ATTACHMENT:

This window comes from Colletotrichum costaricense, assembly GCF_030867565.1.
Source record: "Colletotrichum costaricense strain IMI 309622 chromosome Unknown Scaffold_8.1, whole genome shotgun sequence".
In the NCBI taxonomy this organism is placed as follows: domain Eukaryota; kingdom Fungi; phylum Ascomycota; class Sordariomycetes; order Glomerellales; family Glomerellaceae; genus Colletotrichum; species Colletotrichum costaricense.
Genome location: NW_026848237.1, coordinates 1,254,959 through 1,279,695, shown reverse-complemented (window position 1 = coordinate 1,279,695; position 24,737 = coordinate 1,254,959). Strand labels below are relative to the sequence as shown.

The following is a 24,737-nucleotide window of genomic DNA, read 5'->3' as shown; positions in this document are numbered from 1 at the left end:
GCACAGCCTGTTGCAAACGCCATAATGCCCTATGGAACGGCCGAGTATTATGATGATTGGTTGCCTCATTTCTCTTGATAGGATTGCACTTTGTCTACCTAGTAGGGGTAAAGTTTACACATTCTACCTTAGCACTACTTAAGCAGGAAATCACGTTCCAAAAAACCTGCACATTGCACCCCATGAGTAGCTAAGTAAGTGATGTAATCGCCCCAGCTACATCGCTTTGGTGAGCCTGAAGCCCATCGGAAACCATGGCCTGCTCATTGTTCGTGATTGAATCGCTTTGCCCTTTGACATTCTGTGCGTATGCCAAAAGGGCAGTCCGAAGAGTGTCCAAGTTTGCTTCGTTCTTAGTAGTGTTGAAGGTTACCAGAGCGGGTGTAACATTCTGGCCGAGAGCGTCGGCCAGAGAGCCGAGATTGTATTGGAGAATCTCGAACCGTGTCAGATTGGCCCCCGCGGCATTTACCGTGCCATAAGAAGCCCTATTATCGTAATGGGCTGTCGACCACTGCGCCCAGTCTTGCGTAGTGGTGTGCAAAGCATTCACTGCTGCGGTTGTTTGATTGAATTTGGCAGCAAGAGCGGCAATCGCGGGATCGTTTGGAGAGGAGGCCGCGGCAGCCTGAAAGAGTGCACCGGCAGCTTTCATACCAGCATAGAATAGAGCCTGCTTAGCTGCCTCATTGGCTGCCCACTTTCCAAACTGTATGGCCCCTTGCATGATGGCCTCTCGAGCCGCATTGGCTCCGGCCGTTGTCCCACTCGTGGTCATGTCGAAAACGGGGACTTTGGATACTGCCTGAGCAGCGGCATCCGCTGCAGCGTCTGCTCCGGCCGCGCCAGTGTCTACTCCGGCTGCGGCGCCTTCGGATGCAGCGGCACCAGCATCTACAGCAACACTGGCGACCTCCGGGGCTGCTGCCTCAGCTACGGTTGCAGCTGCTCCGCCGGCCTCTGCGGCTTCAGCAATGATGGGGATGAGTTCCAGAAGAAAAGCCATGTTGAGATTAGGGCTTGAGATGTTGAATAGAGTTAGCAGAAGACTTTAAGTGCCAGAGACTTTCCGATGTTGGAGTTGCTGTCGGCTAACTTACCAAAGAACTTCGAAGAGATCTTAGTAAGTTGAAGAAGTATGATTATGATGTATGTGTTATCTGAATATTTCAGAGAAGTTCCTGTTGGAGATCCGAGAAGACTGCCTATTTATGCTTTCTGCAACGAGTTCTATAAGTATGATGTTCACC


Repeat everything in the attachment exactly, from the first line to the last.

This window comes from Colletotrichum costaricense, assembly GCF_030867565.1.
Source record: "Colletotrichum costaricense strain IMI 309622 chromosome Unknown Scaffold_8.1, whole genome shotgun sequence".
In the NCBI taxonomy this organism is placed as follows: domain Eukaryota; kingdom Fungi; phylum Ascomycota; class Sordariomycetes; order Glomerellales; family Glomerellaceae; genus Colletotrichum; species Colletotrichum costaricense.
Genome location: NW_026848237.1, coordinates 1,254,959 through 1,279,695, shown reverse-complemented (window position 1 = coordinate 1,279,695; position 24,737 = coordinate 1,254,959). Strand labels below are relative to the sequence as shown.

The following is a 24,737-nucleotide window of genomic DNA, read 5'->3' as shown; positions in this document are numbered from 1 at the left end:
GCACAGCCTGTTGCAAACGCCATAATGCCCTATGGAACGGCCGAGTATTATGATGATTGGTTGCCTCATTTCTCTTGATAGGATTGCACTTTGTCTACCTAGTAGGGGTAAAGTTTACACATTCTACCTTAGCACTACTTAAGCAGGAAATCACGTTCCAAAAAACCTGCACATTGCACCCCATGAGTAGCTAAGTAAGTGATGTAATCGCCCCAGCTACATCGCTTTGGTGAGCCTGAAGCCCATCGGAAACCATGGCCTGCTCATTGTTCGTGATTGAATCGCTTTGCCCTTTGACATTCTGTGCGTATGCCAAAAGGGCAGTCCGAAGAGTGTCCAAGTTTGCTTCGTTCTTAGTAGTGTTGAAGGTTACCAGAGCGGGTGTAACATTCTGGCCGAGAGCGTCGGCCAGAGAGCCGAGATTGTATTGGAGAATCTCGAACCGTGTCAGATTGGCCCCCGCGGCATTTACCGTGCCATAAGAAGCCCTATTATCGTAATGGGCTGTCGACCACTGCGCCCAGTCTTGCGTAGTGGTGTGCAAAGCATTCACTGCTGCGGTTGTTTGATTGAATTTGGCAGCAAGAGCGGCAATCGCGGGATCGTTTGGAGAGGAGGCCGCGGCAGCCTGAAAGAGTGCACCGGCAGCTTTCATACCAGCATAGAATAGAGCCTGCTTAGCTGCCTCATTGGCTGCCCACTTTCCAAACTGTATGGCCCCTTGCATGATGGCCTCTCGAGCCGCATTGGCTCCGGCCGTTGTCCCACTCGTGGTCATGTCGAAAACGGGGACTTTGGATACTGCCTGAGCAGCGGCATCCGCTGCAGCGTCTGCTCCGGCCGCGCCAGTGTCTACTCCGGCTGCGGCGCCTTCGGATGCAGCGGCACCAGCATCTACAGCAACACTGGCGACCTCCGGGGCTGCTGCCTCAGCTACGGTTGCAGCTGCTCCGCCGGCCTCTGCGGCTTCAGCAATGATGGGGATGAGTTCCAGAAGAAAAGCCATGTTGAGATTAGGGCTTGAGATGTTGAATAGAGTTAGCAGAAGACTTTAAGTGCCAGAGACTTTCCGATGTTGGAGTTGCTGTCGGCTAACTTACCAAAGAACTTCGAAGAGATCTTAGTAAGTTGAAGAAGTATGATTATGATGTATGTGTTATCTGAATATTTCAGAGAAGTTCCTGTTGGAGATCCGAGAAGACTGCCTATTTATGCTTTCTGCAACGAGTTCTATAAGTATGATGTTCACC